It's not just doctors, but all medical professionals, who keep tightening licensing requirements and putting restrictions on who can practice what. This is indeed a major obstacle to efficiency and cost reduction in medicine.

TO: Arnold
RE: ....and It Is a 'Rogue' Elephant at That

"It's not just doctors, but all medical professionals, who keep tightening licensing requirements and putting restrictions on who can practice what. This is indeed a major obstacle to efficiency and cost reduction in medicine." -- Arnold

Yes. I'd forgotten about the other 'medical professionals', who are not worthy of being addressed by the high accolade of "Doctor". Those that tend the alter of medicine are the high priests and get the title. The rest, those who tend the hallowed instruments, MRIs, X-Rays, knock-out gasses, etc., etc., etc. are also part of the established 'religion'.

And make no mistake about it, they will defend their position in society much the same way the Roman Catholic church did during the Renaissance....and the Wars of Reformation that followed. Tooth and nail. Rack and gibbet.

I know a retired MD who practiced homeopathy in Denver. The state board TRIED to excommunicate HIM for his heresy. Several times.

I was a volunteer lobbyist in Denver for alternative medical treatment and watched as, what appeared to me, the 'establishment' subbourned an effort to allow naturalpaths to practice in the state.

I have to admit that they were VERY 'clever' at it, as they torpedoed the bill in a committee hearing. Then to see their reps congratulating the committee members who fired the torpedo, afterwards.

They are invasive and pernicious.


[A doctor's reputation is made by the number of eminent men who die under his care. -- George Bernard Shaw]

"Health insurance" is NOT insurance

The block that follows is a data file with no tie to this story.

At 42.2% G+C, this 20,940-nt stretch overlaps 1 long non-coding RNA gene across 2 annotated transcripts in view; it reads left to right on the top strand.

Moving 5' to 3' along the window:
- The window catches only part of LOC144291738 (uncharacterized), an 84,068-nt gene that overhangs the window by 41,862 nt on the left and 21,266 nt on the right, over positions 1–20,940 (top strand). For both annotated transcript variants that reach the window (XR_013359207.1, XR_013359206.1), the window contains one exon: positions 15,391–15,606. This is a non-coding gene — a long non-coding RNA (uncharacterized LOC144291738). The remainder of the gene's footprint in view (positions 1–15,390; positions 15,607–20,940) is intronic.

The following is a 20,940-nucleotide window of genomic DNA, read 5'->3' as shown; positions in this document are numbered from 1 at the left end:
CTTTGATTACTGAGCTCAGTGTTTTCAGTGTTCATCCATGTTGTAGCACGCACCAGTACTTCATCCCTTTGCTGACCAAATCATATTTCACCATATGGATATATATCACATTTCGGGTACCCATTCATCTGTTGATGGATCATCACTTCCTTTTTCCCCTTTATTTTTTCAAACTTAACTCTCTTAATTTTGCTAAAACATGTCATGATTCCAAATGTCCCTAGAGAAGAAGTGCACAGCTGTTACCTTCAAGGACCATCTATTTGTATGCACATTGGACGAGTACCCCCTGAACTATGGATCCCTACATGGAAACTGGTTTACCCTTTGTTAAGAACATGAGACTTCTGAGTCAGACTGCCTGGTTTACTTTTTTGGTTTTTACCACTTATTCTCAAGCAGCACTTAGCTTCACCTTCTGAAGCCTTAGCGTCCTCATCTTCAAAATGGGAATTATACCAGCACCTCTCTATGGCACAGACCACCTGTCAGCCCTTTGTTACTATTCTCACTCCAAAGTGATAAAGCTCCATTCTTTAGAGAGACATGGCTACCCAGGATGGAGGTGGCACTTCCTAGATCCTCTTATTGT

"Health insurance" is NOT insurance because it does not conform to insurance principles. It is a prepaid medical service. For example, one can not buy fire insurance while the fire department is putting out the fire. Bad drivers pay more for car insurance. Why are sick people given health "insurance" that covers pre-existing conditions?

This mess started out during the Big War to attract employees during a wage/price freeze. It was "major medical" that only covered accidents and hospital admissions. Companies were offered group plans because the sub set of companies was generally healthier than the general population. For example, it didn't include retired people, winos, or dopers. An AIDS organization probably would not have been offered a group hospital plan.

Bull Pucky
TO: roy_bean
RE: What a Jamoke

"If use of medical services goes up once a more viable plan is implemented, it can only be due to patients who are getting inadequate care now." -- roy_bean

Doctors perscribe tests to (1) cover-their-a** and (2) line their establishment pockets.

Personal case in point....

I did not react well to Lipitor. I started losing my ability to concentrate. I was forgetting the names of common items about the house. I was transposing phrases in conversations....e.g., I spoke like Yoda.

I researched these things on the web and noticed that a number of others were reporting similar symptoms after being put on Lipitor.

I stopped taking the Lipitor. And I recovered, slowly.

Later, I mentioned this to my GP. He said, "Maybe you've had a stroke." So he sent me to a neurologist.

I had to wait TWO MONTHS to see the neurologist.

In 30 minutes of motor, balance, memory test discussion, the neurologist pronouced that I had not symptoms of a stroke. This is something I KNEW. But following my doctor's advice I'd done it.

That 30 minutes cost ME $250.

Your bogus claim that the only reason medical care useage would go up was to cover all those who had not had such coverage before, is so full of merde it is utterly ridiculous.

It is more certain that with the government backing up all medical care, vis-a-vis Hillarycare, the medical industry would pillage the accounts faster than I could say, "I told you so."

Or have you thoroughly forgotten all the Medicare and Medicaid fraud, waste and abuse going on?


[Taking all the round of professions and occupations, you will find that every man is the worse for being poor; and the doctor is a specially dangerous man when poor. -- George Bernard Shaw]

yes it can
"It is the cheepest way to offer health care, that can not be denied."

the 'price' the government pays is not the end sum of health care costs in a socialized system. you have to factor in changes in the quality of the care, changes in the wait times, and most importantly the distortion loss that comes when the government imposes taxes. you can't simply ignore most of the costs of a socialized system that don't even exist in the open market and call it the 'undenyably cheepest way' to supply health care.

Exqueeze Me?
TO: billwald
RE: Major Misconception about Major Medical

"It was "major medical" that only covered accidents and hospital admissions." -- billwald